Croatia facing unsustainable energy development

Croatia's energy policy is at odds with the EU's new economic model, argues Davor Škrlec.

By Davor Škrlec

13 Oct 2014

The European Union is making a radical shift in economic policy by adopting the circular economy model. The re-industrialisation renaissance of the economy will involve consuming less energy and the rational management of natural resources. However, despite these tendencies on the European level, Croatia is going in the opposite direction.

A thermal power plant powered by imported coal would become ecologically unacceptable in the EU in less than five years. The Plomin C power plant has been declared as a strategic project this summer by the Croatian government. It is being presented as a reconstruction of the Plomin 1 unit, having more than four times the capacity and being located on the Croatian coast in Istria.

"There is a serious need to turn to the use of renewable energy sources, while turning our back on projects that endanger our existence"

The argument of the Croatian ministry of economy and Croatia's national electricity company, Hrvatska elektroprivreda (HEP), is that this project intends to decrease Croatia's dependence on imported electricity and increase the share of renewable energy sources.

However, it will increase Croatia's dependence on imported coal, while the EU is moving towards modernisation of energy sectors and reducing its usage of solid fuels. Furthermore, technology proposed for the thermal power plant is not suitable for supporting intermittent production from renewable energy sources.

The problems that will arise from this project are countless, the most obvious one being pollution. The citizens of Labin are extremely concerned by the pollution from the existing Plomin I and II power plants. The European commission and other bodies of the EU cannot take measures to impede the construction of the Plomin C. Nevertheless, the realisation of the project would prevent Croatia from meeting EU long-term climate goals for CO2 reductions.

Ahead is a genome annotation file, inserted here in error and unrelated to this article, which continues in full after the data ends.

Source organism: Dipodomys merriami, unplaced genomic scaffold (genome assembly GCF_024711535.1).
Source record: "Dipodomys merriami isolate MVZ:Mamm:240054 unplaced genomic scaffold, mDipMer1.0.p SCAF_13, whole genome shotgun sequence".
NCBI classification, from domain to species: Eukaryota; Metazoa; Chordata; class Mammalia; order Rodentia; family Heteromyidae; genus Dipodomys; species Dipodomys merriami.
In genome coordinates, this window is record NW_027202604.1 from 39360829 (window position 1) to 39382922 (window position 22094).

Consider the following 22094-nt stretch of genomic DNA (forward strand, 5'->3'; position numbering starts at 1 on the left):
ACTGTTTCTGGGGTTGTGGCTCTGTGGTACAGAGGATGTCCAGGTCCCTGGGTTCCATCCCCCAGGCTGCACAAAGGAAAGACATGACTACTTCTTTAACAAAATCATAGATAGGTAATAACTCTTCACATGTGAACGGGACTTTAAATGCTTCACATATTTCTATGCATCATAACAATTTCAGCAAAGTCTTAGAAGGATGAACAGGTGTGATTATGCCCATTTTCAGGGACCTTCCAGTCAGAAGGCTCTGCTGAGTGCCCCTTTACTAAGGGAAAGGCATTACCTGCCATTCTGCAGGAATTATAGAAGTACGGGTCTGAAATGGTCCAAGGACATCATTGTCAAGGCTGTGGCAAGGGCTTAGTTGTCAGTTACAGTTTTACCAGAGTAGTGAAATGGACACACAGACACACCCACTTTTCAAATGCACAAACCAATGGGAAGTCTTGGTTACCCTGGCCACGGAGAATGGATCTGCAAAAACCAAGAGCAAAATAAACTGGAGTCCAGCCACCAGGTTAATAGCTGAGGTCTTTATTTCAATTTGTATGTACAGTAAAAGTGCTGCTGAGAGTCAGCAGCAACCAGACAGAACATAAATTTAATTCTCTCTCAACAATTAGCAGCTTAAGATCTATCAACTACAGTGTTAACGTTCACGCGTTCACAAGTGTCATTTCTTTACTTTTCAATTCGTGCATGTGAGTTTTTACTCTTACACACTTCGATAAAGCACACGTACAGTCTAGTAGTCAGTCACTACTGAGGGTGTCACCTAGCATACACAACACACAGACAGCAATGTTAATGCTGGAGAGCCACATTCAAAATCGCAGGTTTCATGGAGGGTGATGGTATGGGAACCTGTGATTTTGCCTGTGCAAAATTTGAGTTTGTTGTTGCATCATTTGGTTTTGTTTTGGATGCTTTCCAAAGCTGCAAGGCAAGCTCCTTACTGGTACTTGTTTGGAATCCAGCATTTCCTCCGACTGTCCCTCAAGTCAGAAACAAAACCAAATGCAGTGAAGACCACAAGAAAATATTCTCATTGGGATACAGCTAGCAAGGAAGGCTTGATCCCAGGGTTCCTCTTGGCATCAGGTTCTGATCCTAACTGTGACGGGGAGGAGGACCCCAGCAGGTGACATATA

It is significant to note that Croatia's entire emissions output will be limited between 1.566 million and 6.264 million tonnes of CO2 equivalent annually, while emissions of Plomin C would be around 2.644 million tonnes of CO2 equivalent.

Furthermore, the problem also resides with the foreign investor. The Japanese Marubeni corporation was elected as the preferred bidder for the construction and management of the thermal power plant Plomin C, and HEP expects the negotiations with Marubeni to be completed by the end of the year.

This is a great cause for concern because the Marubeni corporation has been sentenced for foreign bribery violations in the US (more on which can be read on the FBI website). The project is economically inefficient without state aid that will guarantee the price of energy, and this is contrary to the rules of the internal electricity market.

The Plomin C project has to be stopped before irretrievable economic and ecological damage is done in Croatia. There is a serious need to turn to the use of renewable energy sources, while turning our back on projects that endanger our existence.

Croatia's Sustainable Development party (ORaH) – as recently presented in its policy of sustainable energy – intends to achieve economic growth and reduce unemployment in Croatia through the transformation of the energy sector into a low-carbon one.

This will be achieved by increasing the share of renewable energy sources in electric and thermal consumption, implementing energy efficiency and investing in innovations and new technologies, especially in modern gas-fired power plants and smart grids.

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